8 must-knows before you even THINK about moving to New Zealand

Read before you get on that plane!

old bungalow
It may look charming, but chances are it’ll freeze parts of your body that you didn’t even know existed.

The Land of the Long Dark Cloud

1. Colder Inside than Outside

New Zealand is a country abundant with low build-quality houses, with minimal or no insulation. Most houses also have issues with dampness. In the summer you can feel too hot, and in winter you’ll be chilled to the bone.

If at all possible, hold out for a modern, insulated house – unless of course it’s one of the leaky ones.

2. A garden shed masquerading as a family home

Turning up the heating might temporarily add a degree or two of warmth to the garden shed you now call home, but just wait till you get your first electricity bill. It’s then you’ll wish you’d paid attention to point 1.

If you’ve bought a garden shed masquerading as a family home, you can insulate it, double-glaze it and install central-heating to make it equivalent to a home in another developed country. It will cost plenty of money, but until you’ve lived (and frozen) in one of these old New Zealand houses, you can’t truly appreciate the value of these improvements.

If you’re renting a shed, you’ll either need to foot the huge fuel bills or, as Kiwis will say to you: “harden up and put on another jumper” (or a coat!). Buying and running a dehumidifier will most likely be the fastest, cheapest way to make your home a bit more comfortable.

3. Not for the Faint Hearted

New Zealand is geologically active, so you’re at risk from earthquakes, tsunamis and volcanic eruptions.

Gold Coast, Queensland
The Gold Coast. More Kiwis live in south east Queensland than live in Dunedin!

4. Voting Against New Zealand – with their feet

Hundreds of thousands of people have moved from New Zealand to Australia. Since New Zealand’s population is less than 4.5 million, that’s a lot of people voting with their feet for Australia and against New Zealand. Every New Zealand citizen has the right to live and work in Australia.

The hordes fleeing the country induce regular outpourings of angst in the media. Short of Australia legislating against New Zealanders, or New Zealand introducing North Korean style legislation, New Zealanders will continue moving to Australia, where the mining boom has steadily pushed Australian wages to among the highest in the world.

5. Homesickness

The number one reason we’ve seen for non-Kiwis leaving New Zealand is homesickness, usually bound up with missing loved ones. If you have very close family or friends you will miss dreadfully when you move to New Zealand, do think carefully before moving because…

6. Price Gouging on Flights

New Zealand is a long way from anywhere else – obvious, you may think, but a lot of people forget about it until they actually get here, then they find it’s too expensive to visit family and friends back home every year. People from the UK and USA complain that it’s much cheaper to buy return flights into NZ than out of NZ – watch out for that if you’re making plans.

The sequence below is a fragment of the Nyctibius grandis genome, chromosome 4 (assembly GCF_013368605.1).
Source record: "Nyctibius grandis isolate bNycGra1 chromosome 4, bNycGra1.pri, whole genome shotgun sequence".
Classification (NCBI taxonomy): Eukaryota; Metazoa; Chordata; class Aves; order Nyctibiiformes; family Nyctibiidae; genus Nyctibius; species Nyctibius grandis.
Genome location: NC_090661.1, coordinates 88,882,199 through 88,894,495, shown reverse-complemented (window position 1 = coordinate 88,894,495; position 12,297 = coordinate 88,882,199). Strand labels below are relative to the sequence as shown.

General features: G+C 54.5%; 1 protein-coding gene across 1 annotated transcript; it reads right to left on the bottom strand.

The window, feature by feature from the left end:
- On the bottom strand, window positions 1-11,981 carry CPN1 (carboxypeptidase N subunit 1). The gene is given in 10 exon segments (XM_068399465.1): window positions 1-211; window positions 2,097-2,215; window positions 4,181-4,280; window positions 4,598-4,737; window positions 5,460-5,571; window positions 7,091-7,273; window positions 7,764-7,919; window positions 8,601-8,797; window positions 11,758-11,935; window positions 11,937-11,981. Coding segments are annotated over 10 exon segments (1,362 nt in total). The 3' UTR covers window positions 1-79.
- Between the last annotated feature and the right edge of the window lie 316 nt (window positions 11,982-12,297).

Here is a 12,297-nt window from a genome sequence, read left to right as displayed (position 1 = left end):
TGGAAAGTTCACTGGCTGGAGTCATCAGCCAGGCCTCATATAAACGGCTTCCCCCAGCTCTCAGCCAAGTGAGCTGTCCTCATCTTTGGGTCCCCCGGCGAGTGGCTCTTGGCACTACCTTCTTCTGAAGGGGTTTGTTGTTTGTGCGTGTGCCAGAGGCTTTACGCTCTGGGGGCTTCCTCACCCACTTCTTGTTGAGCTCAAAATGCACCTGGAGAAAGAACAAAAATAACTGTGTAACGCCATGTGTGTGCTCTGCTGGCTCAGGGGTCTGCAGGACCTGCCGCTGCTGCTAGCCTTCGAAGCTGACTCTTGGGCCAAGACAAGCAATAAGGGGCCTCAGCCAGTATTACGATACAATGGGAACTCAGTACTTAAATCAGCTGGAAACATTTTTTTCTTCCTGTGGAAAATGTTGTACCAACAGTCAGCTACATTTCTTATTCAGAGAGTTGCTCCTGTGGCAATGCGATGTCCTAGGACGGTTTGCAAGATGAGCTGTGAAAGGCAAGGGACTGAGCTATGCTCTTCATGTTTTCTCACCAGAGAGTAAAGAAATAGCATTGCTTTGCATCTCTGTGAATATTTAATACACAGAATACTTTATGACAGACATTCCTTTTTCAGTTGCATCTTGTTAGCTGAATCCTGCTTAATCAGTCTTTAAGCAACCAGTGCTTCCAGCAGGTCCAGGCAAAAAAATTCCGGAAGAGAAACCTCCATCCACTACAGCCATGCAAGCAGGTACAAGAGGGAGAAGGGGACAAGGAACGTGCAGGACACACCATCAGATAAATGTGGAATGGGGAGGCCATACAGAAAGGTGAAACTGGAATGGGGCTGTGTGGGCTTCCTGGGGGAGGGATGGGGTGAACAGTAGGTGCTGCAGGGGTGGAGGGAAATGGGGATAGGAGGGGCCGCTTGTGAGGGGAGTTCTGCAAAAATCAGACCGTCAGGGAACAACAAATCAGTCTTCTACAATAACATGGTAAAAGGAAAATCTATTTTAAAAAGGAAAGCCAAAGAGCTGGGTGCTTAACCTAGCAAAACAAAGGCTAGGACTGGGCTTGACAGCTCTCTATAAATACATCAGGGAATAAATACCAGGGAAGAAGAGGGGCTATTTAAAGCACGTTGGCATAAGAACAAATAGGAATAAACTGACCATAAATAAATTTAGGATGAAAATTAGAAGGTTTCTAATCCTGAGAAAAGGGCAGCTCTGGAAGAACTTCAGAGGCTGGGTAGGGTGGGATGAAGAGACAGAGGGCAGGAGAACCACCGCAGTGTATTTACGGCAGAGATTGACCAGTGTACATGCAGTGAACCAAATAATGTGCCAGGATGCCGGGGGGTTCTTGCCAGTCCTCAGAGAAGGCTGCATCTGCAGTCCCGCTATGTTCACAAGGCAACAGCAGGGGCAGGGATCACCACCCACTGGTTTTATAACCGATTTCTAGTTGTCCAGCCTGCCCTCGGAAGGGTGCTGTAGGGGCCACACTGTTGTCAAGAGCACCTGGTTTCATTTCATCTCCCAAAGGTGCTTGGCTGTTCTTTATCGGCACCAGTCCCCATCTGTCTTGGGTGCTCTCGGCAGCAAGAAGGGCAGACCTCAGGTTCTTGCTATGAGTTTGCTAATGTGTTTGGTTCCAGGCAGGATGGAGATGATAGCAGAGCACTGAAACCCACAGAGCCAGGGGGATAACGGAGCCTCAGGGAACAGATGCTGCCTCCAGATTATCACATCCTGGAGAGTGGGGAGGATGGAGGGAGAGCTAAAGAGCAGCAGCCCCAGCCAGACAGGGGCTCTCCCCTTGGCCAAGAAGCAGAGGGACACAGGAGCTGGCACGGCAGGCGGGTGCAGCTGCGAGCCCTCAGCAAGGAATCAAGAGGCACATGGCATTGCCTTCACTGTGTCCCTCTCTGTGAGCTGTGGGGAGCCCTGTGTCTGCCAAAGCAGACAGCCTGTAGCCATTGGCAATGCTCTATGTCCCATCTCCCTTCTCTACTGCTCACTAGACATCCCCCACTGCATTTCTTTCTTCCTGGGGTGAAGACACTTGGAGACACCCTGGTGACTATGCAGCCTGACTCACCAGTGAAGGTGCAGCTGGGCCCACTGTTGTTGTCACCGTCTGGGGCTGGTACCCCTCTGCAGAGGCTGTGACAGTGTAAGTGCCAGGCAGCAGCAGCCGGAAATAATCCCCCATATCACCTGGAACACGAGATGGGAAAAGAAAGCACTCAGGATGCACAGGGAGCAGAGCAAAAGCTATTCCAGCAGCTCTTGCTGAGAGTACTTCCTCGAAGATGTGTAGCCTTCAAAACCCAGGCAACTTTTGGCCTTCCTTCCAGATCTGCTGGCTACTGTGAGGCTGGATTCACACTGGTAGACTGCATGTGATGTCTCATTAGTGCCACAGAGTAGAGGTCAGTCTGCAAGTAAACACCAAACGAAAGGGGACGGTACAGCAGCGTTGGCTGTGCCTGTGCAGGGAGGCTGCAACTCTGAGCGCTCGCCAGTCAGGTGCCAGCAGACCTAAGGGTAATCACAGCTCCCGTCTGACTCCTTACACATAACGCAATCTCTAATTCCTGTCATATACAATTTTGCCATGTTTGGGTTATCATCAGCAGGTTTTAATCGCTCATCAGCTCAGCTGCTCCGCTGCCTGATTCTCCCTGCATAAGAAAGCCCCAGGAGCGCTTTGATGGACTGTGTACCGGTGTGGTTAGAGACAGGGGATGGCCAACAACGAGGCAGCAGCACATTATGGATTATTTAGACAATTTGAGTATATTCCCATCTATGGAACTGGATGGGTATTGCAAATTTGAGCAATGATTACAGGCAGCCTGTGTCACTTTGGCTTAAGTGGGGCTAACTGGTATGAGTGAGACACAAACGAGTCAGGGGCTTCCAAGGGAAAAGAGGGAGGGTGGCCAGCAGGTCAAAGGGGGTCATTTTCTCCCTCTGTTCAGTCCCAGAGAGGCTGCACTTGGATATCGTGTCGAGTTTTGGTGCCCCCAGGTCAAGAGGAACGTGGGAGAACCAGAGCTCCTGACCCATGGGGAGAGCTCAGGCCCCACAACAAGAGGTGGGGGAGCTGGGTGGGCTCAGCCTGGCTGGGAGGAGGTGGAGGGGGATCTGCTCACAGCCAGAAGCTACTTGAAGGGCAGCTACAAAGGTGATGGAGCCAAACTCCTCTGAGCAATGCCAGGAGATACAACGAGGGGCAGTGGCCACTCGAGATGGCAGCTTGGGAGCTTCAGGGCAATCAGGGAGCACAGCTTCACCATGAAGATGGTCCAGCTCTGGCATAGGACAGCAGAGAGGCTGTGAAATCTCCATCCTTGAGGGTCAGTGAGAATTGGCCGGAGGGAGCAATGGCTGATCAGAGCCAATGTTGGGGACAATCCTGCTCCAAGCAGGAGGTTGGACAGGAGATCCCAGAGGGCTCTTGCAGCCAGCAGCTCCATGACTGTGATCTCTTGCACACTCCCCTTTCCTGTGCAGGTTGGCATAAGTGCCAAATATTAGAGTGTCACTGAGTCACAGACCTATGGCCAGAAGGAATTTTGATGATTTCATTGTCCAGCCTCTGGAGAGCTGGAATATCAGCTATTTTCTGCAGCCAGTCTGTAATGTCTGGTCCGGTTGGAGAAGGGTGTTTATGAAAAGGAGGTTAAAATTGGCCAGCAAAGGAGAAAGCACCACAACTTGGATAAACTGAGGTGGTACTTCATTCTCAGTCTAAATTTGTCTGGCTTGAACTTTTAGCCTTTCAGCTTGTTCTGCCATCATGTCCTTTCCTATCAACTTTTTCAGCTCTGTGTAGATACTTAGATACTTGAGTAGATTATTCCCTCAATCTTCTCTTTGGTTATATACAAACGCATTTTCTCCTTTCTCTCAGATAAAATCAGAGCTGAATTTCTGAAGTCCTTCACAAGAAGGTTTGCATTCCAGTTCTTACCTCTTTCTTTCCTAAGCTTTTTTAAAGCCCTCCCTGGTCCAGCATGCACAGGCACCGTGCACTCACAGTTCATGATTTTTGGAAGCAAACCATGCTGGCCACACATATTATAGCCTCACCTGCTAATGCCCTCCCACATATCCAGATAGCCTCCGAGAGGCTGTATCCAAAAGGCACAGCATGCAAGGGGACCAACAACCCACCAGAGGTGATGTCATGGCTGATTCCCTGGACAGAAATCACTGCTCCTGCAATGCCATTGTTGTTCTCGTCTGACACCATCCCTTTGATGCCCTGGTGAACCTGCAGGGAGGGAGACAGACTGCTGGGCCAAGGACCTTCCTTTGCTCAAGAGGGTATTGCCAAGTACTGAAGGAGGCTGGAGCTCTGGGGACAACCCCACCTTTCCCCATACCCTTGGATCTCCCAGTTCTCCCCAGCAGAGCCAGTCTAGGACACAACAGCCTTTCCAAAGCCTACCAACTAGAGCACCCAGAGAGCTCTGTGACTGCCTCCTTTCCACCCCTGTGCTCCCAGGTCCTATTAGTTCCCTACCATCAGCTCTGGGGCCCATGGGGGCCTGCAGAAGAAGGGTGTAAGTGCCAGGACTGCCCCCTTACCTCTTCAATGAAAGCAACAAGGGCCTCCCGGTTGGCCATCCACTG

New Zealand sun - before/after
Be careful out there, or you too could suffer from microwaved skin.

7. Wrinkly New Zealand

New Zealand will make you wrinkly before your time. The summer sun is very strong – much stronger than people from Europe (including the Mediterranean) or North America are used to. Sun-screen is a must, or your skin will be damaged. You can see skin damage on a lot of born and bred New Zealanders, some of them not especially old. Sunglasses are also a must, because cataracts are a real risk too.

8. New Zealand will drain your bank account

The cost of living for all too many grocery and consumer items will be higher than you are used to. The huge economies of scale that are present in many countries are absent in New Zealand. Expect your shopping bill to be higher than it was and to have fewer choices in nearly every store than you’re used to. Furnishing and equipping a home will also be expensive.

A light in the darkness

Too negative for you?… there are other plenty of positive views too. Here’s one:

Vineyards in Marlborough, NZ
Vineyards in Marlborough, NZ

We have been here over eight years.

I love this country, because it’s beautiful, our lives are so completely different to what I had experienced in the UK, I am my own boss, we have children here now, I make my own award winning wine, my wife gets paid to work with horses (her absolute dream job), we often barter for produce, our kids go bare foot in school, I fish and dive, you can ski an hours drive away, you can have a whole beach to yourself, I get to have a BBQ on Christmas day, teenagers say good morning to me, business is done on a hand shake,… our small and modest home is the best I ever owned, I feel like a rich man in everything except money… Read More